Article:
Talking to reporters ahead of Sunday's Hutch Delhi Half Marathon, of which he is the brand ambassador, Kapil said it is the captain's prerogative to make the final decisions with backing from the selectors but if that was not the case, Dravid has to cop the blame.
''I would have to blame the captain in that case. It's the captain who has the reins in his hands. Team manager or coach can only suggest but in the end, it's the skipper who has to go out in the middle and play.
''The Captain always has a huge say in scheme of things and he has the biggest responsibility,'' he added.
Shastri, in recent past, observed that with Dravid not asserting his authority, Chappell was dictating everything and advised the captain to exert more influence.
Meanwhile, Chappell's continuous experimentations also failed to convince Kapil, who opined against frequent tinkering with the batting order.
''Our culture says uncertainty has never brought out the best in us. We the Indians are not a nation of wanderers, like the Americans or the Aussies. We drop anchor at some place and live for generations.
'Similarly, a batsman needs to be certain of his place in the line-up,'' he explained.
''Before experimentations, you have to consider the Indian scenario. Ninty nine per cent of all the experiments are done outside and people try to implement those here. For instance, people try to propagate how pasta can do us a world of good, which is preposterous.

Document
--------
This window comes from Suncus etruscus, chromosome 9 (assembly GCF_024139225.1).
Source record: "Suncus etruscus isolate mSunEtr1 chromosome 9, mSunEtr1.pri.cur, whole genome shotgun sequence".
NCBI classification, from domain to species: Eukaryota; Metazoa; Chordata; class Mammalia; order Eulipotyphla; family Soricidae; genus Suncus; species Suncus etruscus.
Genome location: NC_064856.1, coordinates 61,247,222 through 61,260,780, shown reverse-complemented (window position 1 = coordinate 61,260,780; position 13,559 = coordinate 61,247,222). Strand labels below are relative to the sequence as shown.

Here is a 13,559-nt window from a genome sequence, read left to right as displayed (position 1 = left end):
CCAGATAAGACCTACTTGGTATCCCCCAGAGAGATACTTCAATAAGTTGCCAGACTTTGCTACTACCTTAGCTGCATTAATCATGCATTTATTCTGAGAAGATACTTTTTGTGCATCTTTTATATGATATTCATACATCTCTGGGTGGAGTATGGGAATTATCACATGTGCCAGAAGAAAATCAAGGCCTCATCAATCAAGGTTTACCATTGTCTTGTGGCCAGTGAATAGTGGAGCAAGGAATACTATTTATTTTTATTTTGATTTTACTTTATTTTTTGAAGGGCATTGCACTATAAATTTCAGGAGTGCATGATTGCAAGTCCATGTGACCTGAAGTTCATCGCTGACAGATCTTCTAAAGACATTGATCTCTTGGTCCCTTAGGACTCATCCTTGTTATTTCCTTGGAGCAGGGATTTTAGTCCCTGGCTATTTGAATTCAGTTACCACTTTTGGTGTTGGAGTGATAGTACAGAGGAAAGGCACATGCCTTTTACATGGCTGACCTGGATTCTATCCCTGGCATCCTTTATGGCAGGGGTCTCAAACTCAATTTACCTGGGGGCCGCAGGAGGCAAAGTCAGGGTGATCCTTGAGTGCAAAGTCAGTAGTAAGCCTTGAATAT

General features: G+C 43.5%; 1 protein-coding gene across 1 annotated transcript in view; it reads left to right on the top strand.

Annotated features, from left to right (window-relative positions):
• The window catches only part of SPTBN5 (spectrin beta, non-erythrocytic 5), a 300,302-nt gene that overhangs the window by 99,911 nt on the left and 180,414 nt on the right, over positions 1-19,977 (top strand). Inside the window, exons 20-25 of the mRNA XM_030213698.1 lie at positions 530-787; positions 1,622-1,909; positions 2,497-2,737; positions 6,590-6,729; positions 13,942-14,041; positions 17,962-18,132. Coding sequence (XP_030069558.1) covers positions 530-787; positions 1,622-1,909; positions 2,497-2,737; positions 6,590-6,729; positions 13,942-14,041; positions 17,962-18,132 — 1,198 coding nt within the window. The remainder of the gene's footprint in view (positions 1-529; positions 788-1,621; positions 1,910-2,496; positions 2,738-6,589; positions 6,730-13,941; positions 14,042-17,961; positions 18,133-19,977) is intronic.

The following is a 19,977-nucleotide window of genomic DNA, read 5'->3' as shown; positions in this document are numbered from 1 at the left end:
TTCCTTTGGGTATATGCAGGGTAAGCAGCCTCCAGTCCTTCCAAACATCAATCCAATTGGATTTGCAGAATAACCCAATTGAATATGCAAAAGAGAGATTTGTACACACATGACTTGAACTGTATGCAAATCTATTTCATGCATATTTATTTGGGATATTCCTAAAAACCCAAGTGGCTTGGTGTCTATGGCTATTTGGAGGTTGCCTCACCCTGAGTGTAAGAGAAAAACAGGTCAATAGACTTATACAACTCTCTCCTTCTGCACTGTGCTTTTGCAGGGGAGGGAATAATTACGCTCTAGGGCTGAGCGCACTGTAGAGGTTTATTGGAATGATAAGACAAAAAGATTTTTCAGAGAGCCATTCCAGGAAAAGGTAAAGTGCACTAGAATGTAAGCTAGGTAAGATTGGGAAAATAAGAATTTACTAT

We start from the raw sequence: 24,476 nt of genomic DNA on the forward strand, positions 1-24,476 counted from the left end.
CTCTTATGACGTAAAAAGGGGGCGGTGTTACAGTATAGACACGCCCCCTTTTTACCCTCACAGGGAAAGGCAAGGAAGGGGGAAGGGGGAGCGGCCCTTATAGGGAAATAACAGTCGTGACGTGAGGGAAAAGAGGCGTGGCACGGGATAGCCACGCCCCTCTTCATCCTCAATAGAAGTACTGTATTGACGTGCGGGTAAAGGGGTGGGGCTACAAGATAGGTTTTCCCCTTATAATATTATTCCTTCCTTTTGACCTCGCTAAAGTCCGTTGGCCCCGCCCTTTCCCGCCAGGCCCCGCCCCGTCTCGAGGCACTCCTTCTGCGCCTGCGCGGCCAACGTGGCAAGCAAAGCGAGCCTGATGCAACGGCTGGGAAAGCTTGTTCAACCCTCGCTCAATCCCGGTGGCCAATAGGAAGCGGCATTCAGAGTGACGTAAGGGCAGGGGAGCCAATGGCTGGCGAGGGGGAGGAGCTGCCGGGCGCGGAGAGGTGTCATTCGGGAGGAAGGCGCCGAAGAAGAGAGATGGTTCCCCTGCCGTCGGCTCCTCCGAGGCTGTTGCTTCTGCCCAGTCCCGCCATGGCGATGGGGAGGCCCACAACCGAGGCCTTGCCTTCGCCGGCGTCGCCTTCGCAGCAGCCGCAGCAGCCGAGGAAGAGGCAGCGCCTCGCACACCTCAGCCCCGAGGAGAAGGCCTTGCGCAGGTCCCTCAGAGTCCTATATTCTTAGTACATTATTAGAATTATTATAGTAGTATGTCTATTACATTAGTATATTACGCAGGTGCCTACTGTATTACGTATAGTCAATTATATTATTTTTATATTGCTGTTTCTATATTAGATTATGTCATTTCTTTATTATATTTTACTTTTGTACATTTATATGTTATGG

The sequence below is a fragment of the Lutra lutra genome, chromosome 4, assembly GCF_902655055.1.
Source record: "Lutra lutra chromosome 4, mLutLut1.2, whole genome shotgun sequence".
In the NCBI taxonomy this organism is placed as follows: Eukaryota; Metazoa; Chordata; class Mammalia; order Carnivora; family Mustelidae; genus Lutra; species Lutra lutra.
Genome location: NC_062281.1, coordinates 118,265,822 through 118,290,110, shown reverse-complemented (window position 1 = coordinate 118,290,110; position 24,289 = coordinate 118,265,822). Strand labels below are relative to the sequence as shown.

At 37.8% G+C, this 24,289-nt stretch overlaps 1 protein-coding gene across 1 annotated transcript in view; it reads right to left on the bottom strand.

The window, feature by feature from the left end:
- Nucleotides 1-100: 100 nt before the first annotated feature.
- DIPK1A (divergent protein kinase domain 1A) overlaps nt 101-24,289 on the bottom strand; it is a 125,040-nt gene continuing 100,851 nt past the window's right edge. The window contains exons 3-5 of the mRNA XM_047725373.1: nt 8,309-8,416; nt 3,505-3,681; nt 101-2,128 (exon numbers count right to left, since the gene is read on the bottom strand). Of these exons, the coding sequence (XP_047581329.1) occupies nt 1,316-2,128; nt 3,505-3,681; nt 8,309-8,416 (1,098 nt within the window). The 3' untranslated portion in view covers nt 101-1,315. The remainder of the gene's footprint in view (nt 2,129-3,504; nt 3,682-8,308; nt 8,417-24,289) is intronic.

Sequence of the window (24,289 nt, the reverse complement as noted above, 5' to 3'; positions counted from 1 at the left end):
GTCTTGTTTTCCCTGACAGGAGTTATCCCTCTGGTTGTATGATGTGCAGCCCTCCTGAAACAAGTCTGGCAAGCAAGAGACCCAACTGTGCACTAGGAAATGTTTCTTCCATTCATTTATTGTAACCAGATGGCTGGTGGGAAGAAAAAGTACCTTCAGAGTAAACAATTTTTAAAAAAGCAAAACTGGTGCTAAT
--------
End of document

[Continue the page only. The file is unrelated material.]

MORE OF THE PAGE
''Experiment with only those things which suit us,'' he advised.
Kapil also shared his feelings about what he feels should be the coach's role.
''If you ask me, you need a coach at school and college levels. I guess you don't try to coach the likes of (Sachin) Tendulkar, Rahul (Dravid) or Anil (Kumble). What they may need is just adjustements.
''But you definitely need a motivator who can talk the players out of their low morale in the wake of a defeat,'' he elaborated.
Asked if Team India needs a bowling coach as well, Kapil shot back, ''Why don't you go for a wicket-keeping coach, a fielding coach and spin bowling coach as well?'' Kapil was not impressed with Team India's army-style training either.
''From Army point of view, that was wonderful and it showed we consider the army good enough to teach the cricketers a few things.
But from cricket point of view, I'm not very sure how much it benefited the players,'' he said.